In use, as illustrated in FIG. 1, marker 12 is compressed generally in the direction of arrows 30, by squeezing and rolling marker 12 between a thumb and finger, although other compression means may also be used. Second end 16 of marker 12 is then inserted into insertion tool 20 in an endwise manner, as illustrated in FIG. 2, so that first marker end 14 protrudes from insertion tool opening 22 on first end 24. It is desirable to compress marker 12 in a direction transverse to the hour glass shape of reduced-cross-section portion 18 so that one of either of marker ends 14, 16, protrudes from end opening 22. Upon insertion of marker 12 into insertion tool 20, marker 12 will expand slightly to fill the interior of opening 22, and marker 12 is thereby retained within tool 20 by the friction created by the expansion force of marker 12.
As illustrated in FIGS. 3a and 3 b, marker 12 is inserted into a piece of fabric 40 by penetrating a first side 42 of fabric 40 at a desired location with tip 26. Tip 26 will pass through the weave of fabric 40, and “stretch” the threads of the fabric at that point to enlarge a hole 44, preferably without tearing the fabric or breaking any threads. As tool 20 is passed through fabric 40, from first side 42 to the second side 46, first marker end 14 of marker 12 will contact first side 42 of fabric 40. Since first marker end 14 is larger than hole 44, first marker end 14 of marker 12 will not pass through hole 44. As insertion tool 20 continues to pass through fabric 40, the friction retaining marker 12 within tool 20 is overcome, and tool 20 is pulled off of second marker end 16. This occurs after second marker end 16 has already passed through hole 44, and second marker end 16 then expands back toward its original shape on the second side 46 of fabric 40. Thus, first marker end 14 is expanded on the first side 42 of fabric 40 and the second marker end 16 is expanded on the second side of fabric 40, with marker central portion 18 being retained in hole 44. In this condition, marker 12 is securely retained within fabric 40. Experiments have shown that marker 12 will not be dislodged through normal use, such as wearing with apparel or placement in household washing machines and dryers.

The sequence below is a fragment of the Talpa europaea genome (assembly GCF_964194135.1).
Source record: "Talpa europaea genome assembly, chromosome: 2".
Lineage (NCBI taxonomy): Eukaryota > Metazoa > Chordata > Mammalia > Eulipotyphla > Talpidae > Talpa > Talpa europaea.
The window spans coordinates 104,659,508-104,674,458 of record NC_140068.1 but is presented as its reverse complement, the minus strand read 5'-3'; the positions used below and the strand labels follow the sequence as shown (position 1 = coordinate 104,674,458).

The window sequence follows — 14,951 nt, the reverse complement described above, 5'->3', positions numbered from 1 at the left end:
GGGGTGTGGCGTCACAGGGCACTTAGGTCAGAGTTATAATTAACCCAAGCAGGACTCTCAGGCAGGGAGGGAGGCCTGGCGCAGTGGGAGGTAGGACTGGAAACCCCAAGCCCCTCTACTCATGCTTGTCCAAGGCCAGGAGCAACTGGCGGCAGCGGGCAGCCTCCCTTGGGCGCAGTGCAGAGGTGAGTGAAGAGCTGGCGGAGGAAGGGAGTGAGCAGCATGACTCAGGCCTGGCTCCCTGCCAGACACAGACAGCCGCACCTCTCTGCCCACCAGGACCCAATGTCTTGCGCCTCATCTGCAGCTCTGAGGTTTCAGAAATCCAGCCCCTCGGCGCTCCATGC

In a preferred aspect of the invention, the system may be used to mark socks so as to enable easy and convenient matching of mating sock pairs. As illustrated in FIG. 4, a pair of socks 50 includes a first sock 52 and a second sock 54. Markers 12 a, 12 b, have been placed in sock 52, and markers 12 c, 12 d have been placed in sock 54 in the manner described above. Markers 12 a and 12 b preferably match in color markers 12 c and 12 d. All of markers 12 a-12 d may be the same color, but preferably of a color which contrasts from the color of socks 50. For example, markers 12 a-12 d may be red, while socks 50 may be black. Thus, when a person is sorting laundry, when a first one of socks 52, 54 is located, it is merely necessary to look for another sock having two red markers. Alternatively, combinations of colored markers 12 may be used. For example, markers 12 a and 12 c may be white, and markers 12 b and 12 d may be red, so that each sock 52, 54 has one red marker and one white marker. Under yet another example, where there are two or more individuals with similar styles of socks, one individual's socks may be marked with two markers per sock, another's with three markers per sock, etc. Also, one individuals's socks may be marked in a first location on the socks, while another individual's socks may be marked in a second location on the socks. Numerous other variations in the system of the invention will be apparent to those skilled in the art, and it is to be understood that the above description is only exemplary of the invention.